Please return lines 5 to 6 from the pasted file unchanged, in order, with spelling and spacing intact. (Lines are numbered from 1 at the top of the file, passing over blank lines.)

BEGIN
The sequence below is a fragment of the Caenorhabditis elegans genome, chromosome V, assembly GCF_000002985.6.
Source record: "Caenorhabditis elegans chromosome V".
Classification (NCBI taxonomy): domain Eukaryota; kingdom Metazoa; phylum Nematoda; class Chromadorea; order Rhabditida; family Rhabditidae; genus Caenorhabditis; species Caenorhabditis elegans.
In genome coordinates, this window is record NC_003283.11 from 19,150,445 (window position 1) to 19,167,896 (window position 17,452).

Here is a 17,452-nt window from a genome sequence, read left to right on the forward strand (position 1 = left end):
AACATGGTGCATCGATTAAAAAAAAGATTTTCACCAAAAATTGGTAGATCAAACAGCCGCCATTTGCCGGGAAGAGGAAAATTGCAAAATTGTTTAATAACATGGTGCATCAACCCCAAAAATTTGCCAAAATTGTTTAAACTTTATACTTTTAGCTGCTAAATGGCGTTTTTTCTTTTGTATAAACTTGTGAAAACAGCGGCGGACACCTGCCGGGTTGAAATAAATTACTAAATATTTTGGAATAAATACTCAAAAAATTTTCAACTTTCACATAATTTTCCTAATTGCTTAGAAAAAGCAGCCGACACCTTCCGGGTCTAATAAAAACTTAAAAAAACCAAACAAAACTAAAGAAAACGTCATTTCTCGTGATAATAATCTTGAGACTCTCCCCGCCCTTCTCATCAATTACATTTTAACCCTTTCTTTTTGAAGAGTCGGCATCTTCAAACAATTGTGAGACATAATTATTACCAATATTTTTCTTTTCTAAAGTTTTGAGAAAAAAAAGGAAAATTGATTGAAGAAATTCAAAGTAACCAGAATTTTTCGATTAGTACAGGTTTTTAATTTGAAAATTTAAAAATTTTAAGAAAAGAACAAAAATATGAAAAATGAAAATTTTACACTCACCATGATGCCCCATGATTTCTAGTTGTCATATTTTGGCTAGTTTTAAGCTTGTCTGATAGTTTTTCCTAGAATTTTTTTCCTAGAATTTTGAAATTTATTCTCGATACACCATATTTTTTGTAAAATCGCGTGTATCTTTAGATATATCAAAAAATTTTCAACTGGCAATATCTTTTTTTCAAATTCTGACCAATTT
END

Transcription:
Here is a 17,452-nt window from a genome sequence, read left to right on the forward strand (position 1 = left end):
AACATGGTGCATCGATTAAAAAAAAGATTTTCACCAAAAATTGGTAGATCAAACAGCCGCCATTTGCCGGGAAGAGGAAAATTGCAAAATTGTTTAATAACATGGTGCATCAACCCCAAAAATTTGCCAAAATTGTTTAAACTTTATACTTTTAGCTGCTAAATGGCGTTTTTTCTTTTGTATAAACTTGTGAAAACAGCGGCGGACACCTGCCGGGTTGAAATAAATTACTAAATATTTTGGAATAAATACTCAAAAAATTTTCAACTTTCACATAATTTTCCTAATTGCTTAGAAAAAGCAGCCGACACCTTCCGGGTCTAATAAAAACTTAAAAAAACCAAACAAAACTAAAGAAAACGTCATTTCTCGTGATAATAATCTTGAGACTCTCCCCGCCCTTCTCATCAATTACATTTTAACCCTTTCTTTTTGAAGAGTCGGCATCTTCAAACAATTGTGAGACATAATTATTACCAATATTTTTCTTTTCTAAAGTTTTGAGAAAAAAAAGGAAAATTGATTGAAGAAATTCAAAGTAACCAGAATTTTTCGATTAGTACAGGTTTTTAATTTGAAAATTTAAAAATTTTAAGAAAAGAACAAAAATATGAAAAATGAAAATTTTACACTCACCATGATGCCCCATGATTTCTAGTTGTCATATTTTGGCTAGTTTTAAGCTTGTCTGATAGTTTTTCCTAGAATTTTTTTCCTAGAATTTTGAAATTTATTCTCGATACACCATATTTTTTGTAAAATCGCGTGTATCTTTAGATATATCAAAAAATTTTCAACTGGCAATATCTTTTTTTCAAATTCTGACCAATTT